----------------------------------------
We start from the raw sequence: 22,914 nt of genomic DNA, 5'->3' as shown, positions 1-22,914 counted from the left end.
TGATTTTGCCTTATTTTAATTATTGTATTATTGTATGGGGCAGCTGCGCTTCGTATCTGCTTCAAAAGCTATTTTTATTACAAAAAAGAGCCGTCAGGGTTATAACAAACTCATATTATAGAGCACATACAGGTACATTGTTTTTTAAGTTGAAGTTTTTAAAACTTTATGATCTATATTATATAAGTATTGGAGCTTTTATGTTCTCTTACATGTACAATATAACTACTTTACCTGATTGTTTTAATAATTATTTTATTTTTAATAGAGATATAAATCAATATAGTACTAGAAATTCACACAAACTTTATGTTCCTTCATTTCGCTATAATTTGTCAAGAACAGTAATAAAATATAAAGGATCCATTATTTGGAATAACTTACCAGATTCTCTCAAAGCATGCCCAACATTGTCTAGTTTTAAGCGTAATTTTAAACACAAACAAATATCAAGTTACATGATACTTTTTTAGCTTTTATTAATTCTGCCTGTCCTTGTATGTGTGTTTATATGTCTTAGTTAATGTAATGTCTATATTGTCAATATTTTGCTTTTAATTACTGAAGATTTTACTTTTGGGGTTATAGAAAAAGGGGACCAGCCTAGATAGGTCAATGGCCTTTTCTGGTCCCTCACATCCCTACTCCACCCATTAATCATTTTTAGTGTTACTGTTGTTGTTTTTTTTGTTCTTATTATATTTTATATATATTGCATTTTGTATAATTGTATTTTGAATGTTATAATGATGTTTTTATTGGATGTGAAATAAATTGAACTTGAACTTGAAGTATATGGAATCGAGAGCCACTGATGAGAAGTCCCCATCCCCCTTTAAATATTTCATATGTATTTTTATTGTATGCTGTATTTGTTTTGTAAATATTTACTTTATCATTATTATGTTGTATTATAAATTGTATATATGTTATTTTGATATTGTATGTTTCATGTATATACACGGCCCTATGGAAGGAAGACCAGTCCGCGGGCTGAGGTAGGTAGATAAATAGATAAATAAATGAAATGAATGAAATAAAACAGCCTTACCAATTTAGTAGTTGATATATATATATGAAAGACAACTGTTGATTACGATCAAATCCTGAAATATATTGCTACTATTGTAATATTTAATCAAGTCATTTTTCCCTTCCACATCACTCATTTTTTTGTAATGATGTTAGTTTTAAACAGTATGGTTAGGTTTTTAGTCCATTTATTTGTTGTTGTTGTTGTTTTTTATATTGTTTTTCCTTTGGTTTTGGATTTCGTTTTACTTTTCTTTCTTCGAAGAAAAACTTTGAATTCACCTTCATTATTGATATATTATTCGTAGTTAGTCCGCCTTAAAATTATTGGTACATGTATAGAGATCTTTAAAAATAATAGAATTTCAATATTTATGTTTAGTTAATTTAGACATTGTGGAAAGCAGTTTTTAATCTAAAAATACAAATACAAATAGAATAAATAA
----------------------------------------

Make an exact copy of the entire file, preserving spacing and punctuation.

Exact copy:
We start from the raw sequence: 22,914 nt of genomic DNA, 5'->3' as shown, positions 1-22,914 counted from the left end.
TGATTTTGCCTTATTTTAATTATTGTATTATTGTATGGGGCAGCTGCGCTTCGTATCTGCTTCAAAAGCTATTTTTATTACAAAAAAGAGCCGTCAGGGTTATAACAAACTCATATTATAGAGCACATACAGGTACATTGTTTTTTAAGTTGAAGTTTTTAAAACTTTATGATCTATATTATATAAGTATTGGAGCTTTTATGTTCTCTTACATGTACAATATAACTACTTTACCTGATTGTTTTAATAATTATTTTATTTTTAATAGAGATATAAATCAATATAGTACTAGAAATTCACACAAACTTTATGTTCCTTCATTTCGCTATAATTTGTCAAGAACAGTAATAAAATATAAAGGATCCATTATTTGGAATAACTTACCAGATTCTCTCAAAGCATGCCCAACATTGTCTAGTTTTAAGCGTAATTTTAAACACAAACAAATATCAAGTTACATGATACTTTTTTAGCTTTTATTAATTCTGCCTGTCCTTGTATGTGTGTTTATATGTCTTAGTTAATGTAATGTCTATATTGTCAATATTTTGCTTTTAATTACTGAAGATTTTACTTTTGGGGTTATAGAAAAAGGGGACCAGCCTAGATAGGTCAATGGCCTTTTCTGGTCCCTCACATCCCTACTCCACCCATTAATCATTTTTAGTGTTACTGTTGTTGTTTTTTTTGTTCTTATTATATTTTATATATATTGCATTTTGTATAATTGTATTTTGAATGTTATAATGATGTTTTTATTGGATGTGAAATAAATTGAACTTGAACTTGAAGTATATGGAATCGAGAGCCACTGATGAGAAGTCCCCATCCCCCTTTAAATATTTCATATGTATTTTTATTGTATGCTGTATTTGTTTTGTAAATATTTACTTTATCATTATTATGTTGTATTATAAATTGTATATATGTTATTTTGATATTGTATGTTTCATGTATATACACGGCCCTATGGAAGGAAGACCAGTCCGCGGGCTGAGGTAGGTAGATAAATAGATAAATAAATGAAATGAATGAAATAAAACAGCCTTACCAATTTAGTAGTTGATATATATATATGAAAGACAACTGTTGATTACGATCAAATCCTGAAATATATTGCTACTATTGTAATATTTAATCAAGTCATTTTTCCCTTCCACATCACTCATTTTTTTGTAATGATGTTAGTTTTAAACAGTATGGTTAGGTTTTTAGTCCATTTATTTGTTGTTGTTGTTGTTTTTTATATTGTTTTTCCTTTGGTTTTGGATTTCGTTTTACTTTTCTTTCTTCGAAGAAAAACTTTGAATTCACCTTCATTATTGATATATTATTCGTAGTTAGTCCGCCTTAAAATTATTGGTACATGTATAGAGATCTTTAAAAATAATAGAATTTCAATATTTATGTTTAGTTAATTTAGACATTGTGGAAAGCAGTTTTTAATCTAAAAATACAAATACAAATAGAATAAATAA